Michael is an experienced personal trainer with a demonstrated history of working in the health wellness and fitness industry. He is skilled in coaching, wellness coaching, fitness training, athletics, and team building. He is a strong community and social services professional with a BS degree focused in economics and management from Norwich University.
Michael has installed a brand new ring in the boxing area at the center. Think that’s too difficult for you? THINK AGAIN AND POSITIVELY! A few of our members have already successfully climbed in to work “on the ropes” trying new agility techniques and stamina-building routines!
Kim Crowley will continue providing her great strength-building and conditioning workouts in her other class locations. Michael understands that Parkinson’s wants to do whatever it can to challenge you, so visualize it as the opponent it is and punch back as hard as you can! You can DO this and Michael is ready to show you how!
Freezing in place while walking, often to the point of losing balance and falling, is a fairly regular occurrence for many people living with Parkinson’s.
Read this really interesting Dutch research about experimental but promising “laser-light shoes”. Many of us are aware of assistive devices that incorporate laser lights (walkers, for instance) to break freezes. Keep “stepping” up in learning about not only what causes freezing, but what’s being created to lessen the challenge it presents.
Parkinson’s Fitness and MedRhythms Neurologic Music Therapy collaborated to provide THE best educational seminar at the Beverly COA on September 7th!
MedRhythms Neurologic Music Therapy CEO/co-founder, Brian Harris, presented such interactive, engaging, eye-opening information, that all 78 of us who attended couldn’t believe how quickly an hour and a half passed by! Everyone remained completely focused on what Brian explained and demonstrated.
Video clips showing the effect of using music rhythms to reach areas of the brain that control speech, body movements, and cognition were fascinating, especially because actual patients were shown interacting with the MedRhythms therapists. Brian and a seminar audience volunteer held everyone’s attention as she participated in a demonstration of how rhythmic beat affects the way our brain “tells” the body how to move.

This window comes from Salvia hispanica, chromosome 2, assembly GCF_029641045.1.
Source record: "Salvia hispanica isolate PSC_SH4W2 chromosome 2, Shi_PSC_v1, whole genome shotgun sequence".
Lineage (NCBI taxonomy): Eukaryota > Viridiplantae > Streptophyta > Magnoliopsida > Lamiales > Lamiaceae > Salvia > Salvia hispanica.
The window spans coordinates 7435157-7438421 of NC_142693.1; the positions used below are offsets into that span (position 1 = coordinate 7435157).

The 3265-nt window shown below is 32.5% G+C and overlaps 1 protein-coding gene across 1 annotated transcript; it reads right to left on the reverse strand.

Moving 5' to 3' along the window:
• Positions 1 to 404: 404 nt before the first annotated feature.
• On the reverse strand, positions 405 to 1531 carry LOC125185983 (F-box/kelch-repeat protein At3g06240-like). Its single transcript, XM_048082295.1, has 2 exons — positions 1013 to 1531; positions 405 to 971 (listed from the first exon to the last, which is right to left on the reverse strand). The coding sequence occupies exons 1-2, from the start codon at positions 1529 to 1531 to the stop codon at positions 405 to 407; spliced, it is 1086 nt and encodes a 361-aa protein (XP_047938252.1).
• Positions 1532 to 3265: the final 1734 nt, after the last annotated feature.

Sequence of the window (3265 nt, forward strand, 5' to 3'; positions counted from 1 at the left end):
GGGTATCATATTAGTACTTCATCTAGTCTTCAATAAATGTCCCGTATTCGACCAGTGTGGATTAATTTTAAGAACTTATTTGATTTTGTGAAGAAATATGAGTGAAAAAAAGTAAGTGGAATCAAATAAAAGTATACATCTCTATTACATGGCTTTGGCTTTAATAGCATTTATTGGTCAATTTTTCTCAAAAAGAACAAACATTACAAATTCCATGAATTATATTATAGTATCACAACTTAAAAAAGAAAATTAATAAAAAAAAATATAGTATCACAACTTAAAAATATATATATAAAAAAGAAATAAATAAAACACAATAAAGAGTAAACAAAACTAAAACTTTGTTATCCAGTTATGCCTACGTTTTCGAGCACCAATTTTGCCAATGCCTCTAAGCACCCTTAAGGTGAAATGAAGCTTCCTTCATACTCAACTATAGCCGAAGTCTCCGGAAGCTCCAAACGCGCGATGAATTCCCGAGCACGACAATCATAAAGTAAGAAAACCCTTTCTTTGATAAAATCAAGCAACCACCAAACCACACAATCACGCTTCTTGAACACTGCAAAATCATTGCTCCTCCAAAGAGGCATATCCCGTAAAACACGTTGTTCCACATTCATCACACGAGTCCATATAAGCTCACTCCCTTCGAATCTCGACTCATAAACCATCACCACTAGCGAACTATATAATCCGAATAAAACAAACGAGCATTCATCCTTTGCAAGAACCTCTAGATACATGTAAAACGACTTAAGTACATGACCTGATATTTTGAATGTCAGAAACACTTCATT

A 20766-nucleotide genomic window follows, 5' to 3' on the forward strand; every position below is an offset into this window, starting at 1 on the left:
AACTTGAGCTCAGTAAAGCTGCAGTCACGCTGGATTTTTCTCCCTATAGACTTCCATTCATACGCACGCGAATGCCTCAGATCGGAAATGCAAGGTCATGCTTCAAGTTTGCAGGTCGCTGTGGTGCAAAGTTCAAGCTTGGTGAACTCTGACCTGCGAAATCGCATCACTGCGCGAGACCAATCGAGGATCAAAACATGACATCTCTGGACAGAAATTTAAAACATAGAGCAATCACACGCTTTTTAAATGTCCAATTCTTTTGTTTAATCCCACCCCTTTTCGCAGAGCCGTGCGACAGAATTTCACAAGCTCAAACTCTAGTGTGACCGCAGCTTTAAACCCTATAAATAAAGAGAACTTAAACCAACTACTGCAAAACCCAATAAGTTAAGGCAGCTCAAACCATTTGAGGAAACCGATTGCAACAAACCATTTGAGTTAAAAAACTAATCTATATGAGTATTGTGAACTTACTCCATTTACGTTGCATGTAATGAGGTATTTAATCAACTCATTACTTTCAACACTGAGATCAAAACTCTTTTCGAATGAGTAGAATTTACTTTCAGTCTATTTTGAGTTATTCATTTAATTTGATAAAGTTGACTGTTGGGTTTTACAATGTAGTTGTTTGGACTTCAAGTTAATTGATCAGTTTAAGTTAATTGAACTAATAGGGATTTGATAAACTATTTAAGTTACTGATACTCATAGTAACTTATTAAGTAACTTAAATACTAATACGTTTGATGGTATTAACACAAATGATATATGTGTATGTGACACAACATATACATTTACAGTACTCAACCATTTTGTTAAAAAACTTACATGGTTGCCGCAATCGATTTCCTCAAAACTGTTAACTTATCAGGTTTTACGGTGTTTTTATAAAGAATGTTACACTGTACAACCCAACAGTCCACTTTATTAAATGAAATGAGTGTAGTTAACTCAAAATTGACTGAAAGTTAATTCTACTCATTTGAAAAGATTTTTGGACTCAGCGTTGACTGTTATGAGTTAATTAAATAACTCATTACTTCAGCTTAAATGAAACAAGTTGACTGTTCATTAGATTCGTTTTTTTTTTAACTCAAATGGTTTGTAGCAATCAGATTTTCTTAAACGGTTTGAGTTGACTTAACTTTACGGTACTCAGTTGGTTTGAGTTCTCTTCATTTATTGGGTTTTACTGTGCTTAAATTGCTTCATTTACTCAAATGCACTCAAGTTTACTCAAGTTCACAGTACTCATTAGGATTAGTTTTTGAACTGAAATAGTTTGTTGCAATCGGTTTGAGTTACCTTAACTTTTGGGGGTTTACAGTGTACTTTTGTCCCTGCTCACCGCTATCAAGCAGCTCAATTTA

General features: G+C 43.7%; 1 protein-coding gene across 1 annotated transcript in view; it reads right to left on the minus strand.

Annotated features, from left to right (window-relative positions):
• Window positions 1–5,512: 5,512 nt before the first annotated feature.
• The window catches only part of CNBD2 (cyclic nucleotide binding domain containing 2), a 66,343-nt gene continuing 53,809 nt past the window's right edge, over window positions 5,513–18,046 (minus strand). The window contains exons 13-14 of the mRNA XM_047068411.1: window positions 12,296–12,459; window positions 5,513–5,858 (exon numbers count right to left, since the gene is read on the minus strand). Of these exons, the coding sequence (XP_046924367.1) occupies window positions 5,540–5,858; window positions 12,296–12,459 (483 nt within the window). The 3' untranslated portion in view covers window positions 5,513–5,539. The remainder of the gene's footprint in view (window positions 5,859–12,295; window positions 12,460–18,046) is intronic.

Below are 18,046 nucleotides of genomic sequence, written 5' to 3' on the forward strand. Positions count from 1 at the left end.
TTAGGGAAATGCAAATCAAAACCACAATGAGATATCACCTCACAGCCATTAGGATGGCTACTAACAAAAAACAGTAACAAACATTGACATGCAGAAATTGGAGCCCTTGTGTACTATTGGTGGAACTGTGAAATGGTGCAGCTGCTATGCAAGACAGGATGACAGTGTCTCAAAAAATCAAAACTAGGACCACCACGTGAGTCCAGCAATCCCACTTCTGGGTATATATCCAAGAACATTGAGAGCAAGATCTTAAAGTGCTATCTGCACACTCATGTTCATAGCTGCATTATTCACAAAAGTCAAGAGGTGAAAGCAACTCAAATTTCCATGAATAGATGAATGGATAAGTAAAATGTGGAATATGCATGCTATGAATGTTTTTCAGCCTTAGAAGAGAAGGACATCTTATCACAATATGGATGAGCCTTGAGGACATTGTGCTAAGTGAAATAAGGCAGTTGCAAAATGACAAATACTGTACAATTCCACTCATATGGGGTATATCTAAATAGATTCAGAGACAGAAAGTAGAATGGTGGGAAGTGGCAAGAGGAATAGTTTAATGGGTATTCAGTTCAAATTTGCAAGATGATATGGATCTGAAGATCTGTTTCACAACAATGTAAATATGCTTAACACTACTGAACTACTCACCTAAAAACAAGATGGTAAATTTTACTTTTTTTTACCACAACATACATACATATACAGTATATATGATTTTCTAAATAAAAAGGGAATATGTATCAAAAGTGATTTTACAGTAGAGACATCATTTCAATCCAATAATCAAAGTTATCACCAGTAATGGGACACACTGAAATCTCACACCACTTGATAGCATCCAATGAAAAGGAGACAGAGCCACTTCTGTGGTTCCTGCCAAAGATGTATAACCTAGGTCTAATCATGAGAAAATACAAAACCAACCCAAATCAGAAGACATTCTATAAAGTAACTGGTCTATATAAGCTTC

Our audience included people affected by Parkinson’s, stroke, traumatic brain injury, Multiple Sclerosis, Cerebral Palsy and other forms of neurologic conditions, as well as memory impairment. Brian’s program was a wonderful introduction into a complementary form of neurologic therapy. To witness in the videos the effect of specifically chosen rhythms on movement and gait, and the happy look of satisfaction on the face of a patient who re-gained his ability to once again communicate, was heartening to watch.
There’s a future filled with promise waiting to be explored by many people here in our local communities, and we will do whatever we possibly can to create a way to build programming that includes MedRhythms neurologic music therapies. We invite you to join our efforts!
When did Neurologic Music Therapy (NMT) first appear?
“NMT was researched and developed by the Academy of Neurologic Music Therapy in Fort Collins, Colorado. The first certification program of NMT was held in 1999. Since then, Neurologic Music Therapy has seen rapid growth in healthcare.”
Millions of people lose language, cognitive, and movement abilities each year from neurologic disease or injury – i.e. Parkinson’s, Multiple Sclerosis, Huntington’s, Cerebral Palsy, stroke, traumatic brain injury, autism, etc. MedRhythms collaborates with individuals, medical clinicians, and assisted-living and nursing care staff on an inpatient and/or outpatient basis to restore quality to lives.
Most of us in our area are aware of the first-class neurological services available at Spaulding Rehabilitation Hospital in Charlestown, outside of Boston. “Spaulding Rehabilitation Network was one of the first rehab providers in the country to create a full-time Neurologic Music Therapy (NMT) inpatient program and has now announced a partnership with Boston and Portland, Maine based MedRhythms to offer NMT services on an outpatient basis, making it the most comprehensive program of its kind in the nation.”
It is our hope that MedRhythms will become a recognized collaborative partner with residents, organizations, hospitals, and rehabilitation therapists in our North Shore Area.
Remember…while music therapy lifts spirits through singing, drumming, bell ringing, etc. …it’s also about connecting the brain and body
Click here to see seminar details and how to register for the September 7th event in Beverly. Register by September 1st!